In the Series 1 episode "Boston", when Martin, the neurotic, often insecure pilot, finally swallows his pride and actually asks Douglas, his co-pilot but also a former captain, for advice, suprisingly Douglas doesn't respond with his usual vitriol :
Douglas: Well, the main thing is, you've got to stop asking for advice. Martin: Great, thanks. Douglas: That's OK, you can start just as soon as I've given you mine. You're the captain, Martin. And one of the many excellent things about being captain, along with the irresistible sexual magnetism , and first crack at the cheese tray, is that you're always right. So by all means, take opinions, but remember, you don't have to listen to Carolyn, you don't have to listen to ATC, you don't even, and savour this, because I shall never say this again, you don't even have to listen to me. You're the boss. What you say goes.
Although she backs down quickly, Carolyn telling Hester MacCauley off for snapping at Arthur in "Cremona" is quite sweet, given how rare shows of affection - however subtle - are from her.
In "Johannesburg," Arthur's repeated encouragement of Martin to take the lead away from Douglas's belittling comments — especially because it works.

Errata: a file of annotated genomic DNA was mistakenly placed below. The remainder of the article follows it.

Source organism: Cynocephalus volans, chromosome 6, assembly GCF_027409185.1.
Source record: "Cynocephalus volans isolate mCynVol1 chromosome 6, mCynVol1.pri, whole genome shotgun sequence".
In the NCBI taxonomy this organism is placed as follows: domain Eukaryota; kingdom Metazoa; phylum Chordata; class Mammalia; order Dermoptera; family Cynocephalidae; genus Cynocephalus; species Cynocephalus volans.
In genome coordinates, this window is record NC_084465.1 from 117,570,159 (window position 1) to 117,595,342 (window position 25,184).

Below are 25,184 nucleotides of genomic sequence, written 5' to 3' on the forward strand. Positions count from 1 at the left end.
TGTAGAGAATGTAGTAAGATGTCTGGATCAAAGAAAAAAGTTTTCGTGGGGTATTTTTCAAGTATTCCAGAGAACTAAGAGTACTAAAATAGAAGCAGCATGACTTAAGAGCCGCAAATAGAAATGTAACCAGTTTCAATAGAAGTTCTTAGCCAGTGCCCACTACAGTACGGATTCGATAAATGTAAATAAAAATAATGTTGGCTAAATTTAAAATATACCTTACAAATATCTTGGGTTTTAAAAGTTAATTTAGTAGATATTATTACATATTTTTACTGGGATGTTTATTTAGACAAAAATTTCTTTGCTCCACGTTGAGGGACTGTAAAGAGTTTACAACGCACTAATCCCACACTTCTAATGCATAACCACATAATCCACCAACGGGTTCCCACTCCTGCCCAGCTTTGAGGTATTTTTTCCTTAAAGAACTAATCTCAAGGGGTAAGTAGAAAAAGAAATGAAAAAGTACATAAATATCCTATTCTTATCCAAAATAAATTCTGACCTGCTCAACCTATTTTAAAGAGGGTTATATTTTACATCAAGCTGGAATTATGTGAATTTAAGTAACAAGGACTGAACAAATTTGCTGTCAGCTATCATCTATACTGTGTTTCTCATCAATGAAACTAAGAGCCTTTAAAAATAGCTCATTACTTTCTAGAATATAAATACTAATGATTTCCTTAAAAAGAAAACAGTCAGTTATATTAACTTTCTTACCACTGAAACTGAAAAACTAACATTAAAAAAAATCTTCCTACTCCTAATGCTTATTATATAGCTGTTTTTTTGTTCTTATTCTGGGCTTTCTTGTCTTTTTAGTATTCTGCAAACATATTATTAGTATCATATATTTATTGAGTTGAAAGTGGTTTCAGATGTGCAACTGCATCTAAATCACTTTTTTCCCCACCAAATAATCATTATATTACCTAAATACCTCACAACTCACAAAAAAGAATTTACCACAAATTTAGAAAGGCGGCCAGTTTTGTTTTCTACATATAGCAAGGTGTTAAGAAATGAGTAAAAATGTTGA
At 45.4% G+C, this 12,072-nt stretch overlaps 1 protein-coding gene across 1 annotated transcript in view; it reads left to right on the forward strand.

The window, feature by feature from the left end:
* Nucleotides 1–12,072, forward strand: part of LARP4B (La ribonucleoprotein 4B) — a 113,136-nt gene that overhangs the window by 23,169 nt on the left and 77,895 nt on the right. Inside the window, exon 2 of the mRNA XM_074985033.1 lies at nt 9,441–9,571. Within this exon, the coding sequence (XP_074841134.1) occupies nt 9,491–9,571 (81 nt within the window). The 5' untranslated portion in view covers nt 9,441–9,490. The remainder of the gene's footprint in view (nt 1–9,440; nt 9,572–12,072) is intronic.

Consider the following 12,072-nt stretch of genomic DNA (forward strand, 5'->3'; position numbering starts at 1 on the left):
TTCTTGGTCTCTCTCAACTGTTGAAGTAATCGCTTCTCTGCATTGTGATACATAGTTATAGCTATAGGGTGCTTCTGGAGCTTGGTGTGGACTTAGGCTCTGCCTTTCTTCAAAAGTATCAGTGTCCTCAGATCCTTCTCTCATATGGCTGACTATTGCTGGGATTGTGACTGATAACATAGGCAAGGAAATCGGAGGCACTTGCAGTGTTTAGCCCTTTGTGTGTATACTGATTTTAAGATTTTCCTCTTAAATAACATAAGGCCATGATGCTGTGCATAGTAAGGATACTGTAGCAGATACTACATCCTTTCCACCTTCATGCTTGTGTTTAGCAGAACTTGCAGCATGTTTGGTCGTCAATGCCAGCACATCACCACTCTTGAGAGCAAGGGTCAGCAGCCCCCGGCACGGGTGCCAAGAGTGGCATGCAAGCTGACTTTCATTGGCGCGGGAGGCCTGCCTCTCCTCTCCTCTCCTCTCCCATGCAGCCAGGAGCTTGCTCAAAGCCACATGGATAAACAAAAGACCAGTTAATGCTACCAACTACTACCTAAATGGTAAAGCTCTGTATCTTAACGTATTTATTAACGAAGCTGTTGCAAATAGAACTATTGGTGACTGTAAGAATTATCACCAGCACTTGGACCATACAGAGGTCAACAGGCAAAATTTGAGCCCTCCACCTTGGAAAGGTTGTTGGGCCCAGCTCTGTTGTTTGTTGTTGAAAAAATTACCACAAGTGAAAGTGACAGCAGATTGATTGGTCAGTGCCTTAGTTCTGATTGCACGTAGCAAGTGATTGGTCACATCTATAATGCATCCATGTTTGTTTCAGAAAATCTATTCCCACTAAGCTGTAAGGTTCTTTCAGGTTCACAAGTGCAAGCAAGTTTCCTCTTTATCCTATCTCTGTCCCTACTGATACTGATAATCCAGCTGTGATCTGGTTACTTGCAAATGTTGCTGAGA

In the Series 2 episode "Gdansk", Martin rants about how he's never won anything in his life. Rather than teasing him like usual, Douglas, after he hears the rant, decides instead to help Martin win a competition against Carolyn by giving him hints to the names of all of the Seven Dwarves. For Douglas, who usually takes great joy in seeing Martin upset, that is outright kind.
In "Rotterdam," Martin starts out incredibly jealous of the actor Carolyn hired to play the captain for the pre-flight film — conveniently also named Martin — who is taller, better looking, and looks better in a pilot's uniform. However, over the course of the episode, he discovers that he and the actor actually have an awful lot in common; as the actor too lives for his passion (acting) but not getting any recognition for it and not being able to live off it. In the end, the two Martins hit it off and become friends, agreeing to go out for a beer when they get back home to Fitton.